|Allen Moore 1||14/02/2020 23:15:37|
|6 forum posts|
458 forum posts
I do not know your model of lathe. Can you do a sort of logical assessment starting at the beginning, the drive & slowly follow the drive to a point where it stops. It is only gears going round. So at some point they stop going round & that is where the problem is. Sorry I cannot be of more help & I am sure someone will be along that knows your model & can be of more help. Certainly looks like a nice machine you have
|not done it yet||15/02/2020 08:24:48|
|3911 forum posts|
You have learned that it is never a good idea to use a solid stop when under power feed! Either Always allow more than sufficient space to stop with the e-button, or preferably a moveable indicator rather than a solid stop. Check as above - you will either have broken a safety pin or a gear (hopefully only one, if it has), I expect.
It is still possible that only the shear pin has broken. Good luck as you check through the drive.
|84 forum posts|
As Steve says, attack this logically. It is just a machine.
Do you have a manual for it? If not, please obtain one as all Colchester manuals have full exploded diagrams of the entire machine. This will tell you how the spindle links to the feed mechanism and where the shear pin may be.
If you find a manual online, please post a link so we can all look at it.
When you were cutting, were you using the leadscrew and halfnut (lever at headstock end of apron)? Or the sliding feed (lever on face of apron below cross-slide hand wheel)? The sliding feed should disengage automatically when hitting the stop. The leadscrew will not.
The sliding feed disengagement is all in the apron so it may need cleaning and lubricating.
Any shear pin will be in a place semi-easily accessible and not buried inside the gearbox.
The gears may be rotating but often one of them is on a carrier that is (shear) pinned to its shaft.
Put a pair of soft-jaw pliers on the feed shaft near the tailstockand turn it gently. The output of the gearbox where the leadscrew dog-disengagement should also turn. The output shaft of the gearbox where the change wheel is should also turn. If the SHAFT turns but not the gear, that is where the shear pin is.
|1343 forum posts|
Remove the small gear immediately below the spindle in your picture, there is a shear pin fitted at this point which fails with excessive load.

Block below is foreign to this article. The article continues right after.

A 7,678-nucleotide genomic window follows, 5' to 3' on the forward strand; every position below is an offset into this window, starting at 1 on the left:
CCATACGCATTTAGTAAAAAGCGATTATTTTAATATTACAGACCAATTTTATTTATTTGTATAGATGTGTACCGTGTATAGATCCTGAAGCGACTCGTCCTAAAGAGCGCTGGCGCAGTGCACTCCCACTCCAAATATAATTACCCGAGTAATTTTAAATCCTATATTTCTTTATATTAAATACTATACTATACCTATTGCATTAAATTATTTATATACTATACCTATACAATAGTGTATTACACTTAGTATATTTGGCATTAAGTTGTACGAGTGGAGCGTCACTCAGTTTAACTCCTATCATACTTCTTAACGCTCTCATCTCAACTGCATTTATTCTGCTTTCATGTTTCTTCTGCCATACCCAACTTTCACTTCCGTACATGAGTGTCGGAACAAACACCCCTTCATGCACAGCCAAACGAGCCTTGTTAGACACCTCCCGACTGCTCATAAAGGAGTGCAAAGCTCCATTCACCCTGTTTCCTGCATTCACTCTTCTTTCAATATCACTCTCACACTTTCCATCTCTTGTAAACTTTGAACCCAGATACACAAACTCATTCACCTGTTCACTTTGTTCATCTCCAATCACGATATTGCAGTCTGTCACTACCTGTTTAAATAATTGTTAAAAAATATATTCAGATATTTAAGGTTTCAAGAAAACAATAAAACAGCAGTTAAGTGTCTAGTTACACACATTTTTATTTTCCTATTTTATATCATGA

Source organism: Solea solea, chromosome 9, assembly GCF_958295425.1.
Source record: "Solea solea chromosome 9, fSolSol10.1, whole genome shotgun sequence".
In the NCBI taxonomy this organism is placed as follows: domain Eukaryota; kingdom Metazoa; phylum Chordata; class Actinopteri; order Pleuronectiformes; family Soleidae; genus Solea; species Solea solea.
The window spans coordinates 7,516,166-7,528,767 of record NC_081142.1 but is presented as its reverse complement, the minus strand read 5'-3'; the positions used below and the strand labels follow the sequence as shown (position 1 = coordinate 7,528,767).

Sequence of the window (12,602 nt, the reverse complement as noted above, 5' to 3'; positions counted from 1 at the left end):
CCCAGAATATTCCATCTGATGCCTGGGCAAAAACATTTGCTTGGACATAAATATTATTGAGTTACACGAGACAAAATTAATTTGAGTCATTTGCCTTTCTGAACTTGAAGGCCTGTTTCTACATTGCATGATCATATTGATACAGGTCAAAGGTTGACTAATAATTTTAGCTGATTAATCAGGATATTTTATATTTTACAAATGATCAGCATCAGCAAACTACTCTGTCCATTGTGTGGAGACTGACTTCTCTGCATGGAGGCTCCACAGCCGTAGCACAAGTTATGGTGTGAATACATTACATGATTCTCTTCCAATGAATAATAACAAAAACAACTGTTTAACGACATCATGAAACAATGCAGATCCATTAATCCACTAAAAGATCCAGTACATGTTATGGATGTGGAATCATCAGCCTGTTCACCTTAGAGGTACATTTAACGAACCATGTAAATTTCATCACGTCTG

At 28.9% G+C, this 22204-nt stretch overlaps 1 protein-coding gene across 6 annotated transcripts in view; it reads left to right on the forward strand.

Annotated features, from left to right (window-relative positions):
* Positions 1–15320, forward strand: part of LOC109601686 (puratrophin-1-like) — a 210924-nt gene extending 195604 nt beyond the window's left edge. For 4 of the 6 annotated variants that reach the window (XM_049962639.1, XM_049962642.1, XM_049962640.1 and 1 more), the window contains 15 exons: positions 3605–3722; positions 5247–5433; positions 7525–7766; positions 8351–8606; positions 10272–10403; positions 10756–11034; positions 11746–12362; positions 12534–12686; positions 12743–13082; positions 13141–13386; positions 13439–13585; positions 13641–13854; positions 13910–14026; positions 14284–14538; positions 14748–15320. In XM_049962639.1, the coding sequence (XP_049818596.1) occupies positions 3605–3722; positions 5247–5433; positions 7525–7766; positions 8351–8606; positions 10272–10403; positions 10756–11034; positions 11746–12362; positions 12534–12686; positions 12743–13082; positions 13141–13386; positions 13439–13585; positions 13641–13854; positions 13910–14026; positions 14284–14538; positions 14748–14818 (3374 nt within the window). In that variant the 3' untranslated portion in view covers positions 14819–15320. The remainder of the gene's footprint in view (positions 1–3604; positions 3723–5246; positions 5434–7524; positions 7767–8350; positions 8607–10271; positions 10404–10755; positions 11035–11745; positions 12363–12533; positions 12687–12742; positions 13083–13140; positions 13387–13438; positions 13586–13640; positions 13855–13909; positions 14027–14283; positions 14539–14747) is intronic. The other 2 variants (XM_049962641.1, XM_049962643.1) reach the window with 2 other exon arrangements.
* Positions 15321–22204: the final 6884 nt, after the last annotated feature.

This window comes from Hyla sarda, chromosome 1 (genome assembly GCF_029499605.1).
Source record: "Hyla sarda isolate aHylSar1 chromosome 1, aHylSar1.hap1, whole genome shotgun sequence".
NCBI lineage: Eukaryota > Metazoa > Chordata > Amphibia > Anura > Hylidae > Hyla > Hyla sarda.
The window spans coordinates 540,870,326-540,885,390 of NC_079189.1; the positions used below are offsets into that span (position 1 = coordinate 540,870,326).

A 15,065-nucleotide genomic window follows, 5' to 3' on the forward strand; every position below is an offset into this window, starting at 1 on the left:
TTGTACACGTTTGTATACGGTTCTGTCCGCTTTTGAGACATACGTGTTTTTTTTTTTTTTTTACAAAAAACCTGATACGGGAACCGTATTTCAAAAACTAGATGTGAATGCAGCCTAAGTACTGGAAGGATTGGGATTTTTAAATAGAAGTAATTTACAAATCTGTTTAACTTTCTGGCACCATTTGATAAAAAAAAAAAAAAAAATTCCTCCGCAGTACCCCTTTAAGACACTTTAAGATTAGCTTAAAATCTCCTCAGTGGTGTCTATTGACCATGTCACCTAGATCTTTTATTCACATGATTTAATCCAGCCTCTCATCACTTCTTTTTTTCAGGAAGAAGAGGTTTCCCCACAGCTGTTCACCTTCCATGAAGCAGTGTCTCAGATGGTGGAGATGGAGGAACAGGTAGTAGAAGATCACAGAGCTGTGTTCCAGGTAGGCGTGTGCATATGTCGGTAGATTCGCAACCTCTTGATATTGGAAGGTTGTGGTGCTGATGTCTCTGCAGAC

You may need to check the apron engagement lever mechanism because that should release the feed when resistance to travel is felt.
Another point is the end cover guard safety limit switch has been disabled from the electrical circuit or you wouldn't be able to run the motor unless holding the switch closed, I would advise the switch is re-instated to provide some measure of safety as intended by Colchester.
switch note added
Edited By Emgee on 15/02/2020 09:13:23
|84 forum posts||
That statement is not universally true. The Bantam (and Chipmaster) have a very clever mechanism that allows precisely this. If the manufacturer of the machine has given you this facility, why not use it?
|not done it yet||15/02/2020 11:54:48|
|3911 forum posts|
If it worked to automatically stop, fair enough. I use my auto long travel trip at every opportunity. A delightful improvement over the earlier models of my marque. Used to cut to a shoulder, or to trip before striking the chuck. It is easily checked when setting the trip point.
|Howard Lewis||15/02/2020 12:21:51|
|2699 forum posts|
Wearing a clever dick hat, just before the sold stop, I disengage the power feed, and feed the last bit (0.025 - 050" ) by hand, up to the stop.
Hopefully, the problem is just a shear pin which has done its job and protected the rest of the drive train..
Even a brass key would served this purpose.
|1 forum posts|
The problem is obviously not the usual shear pin since the quadrant gear train still rotates up to the gearbox input. Firstly, best not run the machine under power anymore, since this could cause more damage if there are teeth off gears. However, looking at my moth-eaten parts list, there is a pin as the output coupling to the power feed shaft (this assumes you were not using the lead screw when the incident happened). It is not clear if it is designed as a shear pin. If you disconnect the power feed shaft (it has a slot driven by the pin), it should be possible to check it. Undo the RH bearing block and slide shaft and lead screw assembly to the right (no need to remove completely).
You do not report any gearbox noises, so it is hopeful that damage may be (relatively) minor. Unfortunately, it looks like you need to fully dismantle the gearbox to fix. There is also an oldham type coupling for some of the gears, failure of which would prevent those particular gears from working. Start by disconnecting the quadrant train to the gearbox, then turn input by hand, trying all gears. The gearbox can be removed for easier dismantling. Reassembly is a fiddle to get the selectors correctly engaged.
You are a bit unlucky to have this problem. The end stop release works reliably on my Bantam. However, I recall an article in MEW years ago where the author had trouble with the release. I do not remember the details, but the calibration of the springs that control the release force was incorrect. Perhaps someone can point you to checking if this could be the problem.
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